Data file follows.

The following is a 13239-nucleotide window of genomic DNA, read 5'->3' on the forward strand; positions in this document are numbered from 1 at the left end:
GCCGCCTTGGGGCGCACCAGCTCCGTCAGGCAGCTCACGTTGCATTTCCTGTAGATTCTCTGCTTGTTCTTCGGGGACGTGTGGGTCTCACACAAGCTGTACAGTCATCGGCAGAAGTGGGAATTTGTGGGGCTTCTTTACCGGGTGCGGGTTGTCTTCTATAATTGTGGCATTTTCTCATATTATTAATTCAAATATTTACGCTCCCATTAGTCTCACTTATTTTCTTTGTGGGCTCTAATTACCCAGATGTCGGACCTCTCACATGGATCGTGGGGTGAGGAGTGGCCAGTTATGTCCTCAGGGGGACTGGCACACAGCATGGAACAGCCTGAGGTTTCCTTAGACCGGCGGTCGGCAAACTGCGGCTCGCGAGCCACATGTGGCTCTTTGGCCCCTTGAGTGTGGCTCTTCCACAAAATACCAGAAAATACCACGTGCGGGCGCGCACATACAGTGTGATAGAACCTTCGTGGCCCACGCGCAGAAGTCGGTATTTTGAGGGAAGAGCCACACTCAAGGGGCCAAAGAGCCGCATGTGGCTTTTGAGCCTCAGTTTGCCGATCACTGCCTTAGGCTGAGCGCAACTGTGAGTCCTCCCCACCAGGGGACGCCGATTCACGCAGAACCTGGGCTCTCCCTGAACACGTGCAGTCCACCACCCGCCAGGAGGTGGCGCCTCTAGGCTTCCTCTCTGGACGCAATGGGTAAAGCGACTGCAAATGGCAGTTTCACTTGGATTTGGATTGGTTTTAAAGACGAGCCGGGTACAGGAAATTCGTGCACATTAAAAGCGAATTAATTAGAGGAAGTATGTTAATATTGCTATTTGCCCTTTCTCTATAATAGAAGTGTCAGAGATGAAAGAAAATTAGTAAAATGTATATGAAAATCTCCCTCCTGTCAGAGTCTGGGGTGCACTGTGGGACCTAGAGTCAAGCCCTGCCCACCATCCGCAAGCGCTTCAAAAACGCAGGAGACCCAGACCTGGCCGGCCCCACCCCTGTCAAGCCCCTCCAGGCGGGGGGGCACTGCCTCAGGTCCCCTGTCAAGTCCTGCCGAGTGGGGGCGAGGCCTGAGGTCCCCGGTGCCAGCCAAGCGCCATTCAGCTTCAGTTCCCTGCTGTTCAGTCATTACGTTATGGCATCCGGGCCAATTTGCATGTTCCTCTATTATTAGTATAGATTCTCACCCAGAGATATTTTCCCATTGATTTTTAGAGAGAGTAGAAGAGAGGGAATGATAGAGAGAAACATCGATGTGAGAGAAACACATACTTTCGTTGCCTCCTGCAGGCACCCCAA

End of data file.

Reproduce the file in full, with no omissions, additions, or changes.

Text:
The following is a 13239-nucleotide window of genomic DNA, read 5'->3' on the forward strand; positions in this document are numbered from 1 at the left end:
GCCGCCTTGGGGCGCACCAGCTCCGTCAGGCAGCTCACGTTGCATTTCCTGTAGATTCTCTGCTTGTTCTTCGGGGACGTGTGGGTCTCACACAAGCTGTACAGTCATCGGCAGAAGTGGGAATTTGTGGGGCTTCTTTACCGGGTGCGGGTTGTCTTCTATAATTGTGGCATTTTCTCATATTATTAATTCAAATATTTACGCTCCCATTAGTCTCACTTATTTTCTTTGTGGGCTCTAATTACCCAGATGTCGGACCTCTCACATGGATCGTGGGGTGAGGAGTGGCCAGTTATGTCCTCAGGGGGACTGGCACACAGCATGGAACAGCCTGAGGTTTCCTTAGACCGGCGGTCGGCAAACTGCGGCTCGCGAGCCACATGTGGCTCTTTGGCCCCTTGAGTGTGGCTCTTCCACAAAATACCAGAAAATACCACGTGCGGGCGCGCACATACAGTGTGATAGAACCTTCGTGGCCCACGCGCAGAAGTCGGTATTTTGAGGGAAGAGCCACACTCAAGGGGCCAAAGAGCCGCATGTGGCTTTTGAGCCTCAGTTTGCCGATCACTGCCTTAGGCTGAGCGCAACTGTGAGTCCTCCCCACCAGGGGACGCCGATTCACGCAGAACCTGGGCTCTCCCTGAACACGTGCAGTCCACCACCCGCCAGGAGGTGGCGCCTCTAGGCTTCCTCTCTGGACGCAATGGGTAAAGCGACTGCAAATGGCAGTTTCACTTGGATTTGGATTGGTTTTAAAGACGAGCCGGGTACAGGAAATTCGTGCACATTAAAAGCGAATTAATTAGAGGAAGTATGTTAATATTGCTATTTGCCCTTTCTCTATAATAGAAGTGTCAGAGATGAAAGAAAATTAGTAAAATGTATATGAAAATCTCCCTCCTGTCAGAGTCTGGGGTGCACTGTGGGACCTAGAGTCAAGCCCTGCCCACCATCCGCAAGCGCTTCAAAAACGCAGGAGACCCAGACCTGGCCGGCCCCACCCCTGTCAAGCCCCTCCAGGCGGGGGGGCACTGCCTCAGGTCCCCTGTCAAGTCCTGCCGAGTGGGGGCGAGGCCTGAGGTCCCCGGTGCCAGCCAAGCGCCATTCAGCTTCAGTTCCCTGCTGTTCAGTCATTACGTTATGGCATCCGGGCCAATTTGCATGTTCCTCTATTATTAGTATAGATTCTCACCCAGAGATATTTTCCCATTGATTTTTAGAGAGAGTAGAAGAGAGGGAATGATAGAGAGAAACATCGATGTGAGAGAAACACATACTTTCGTTGCCTCCTGCAGGCACCCCAA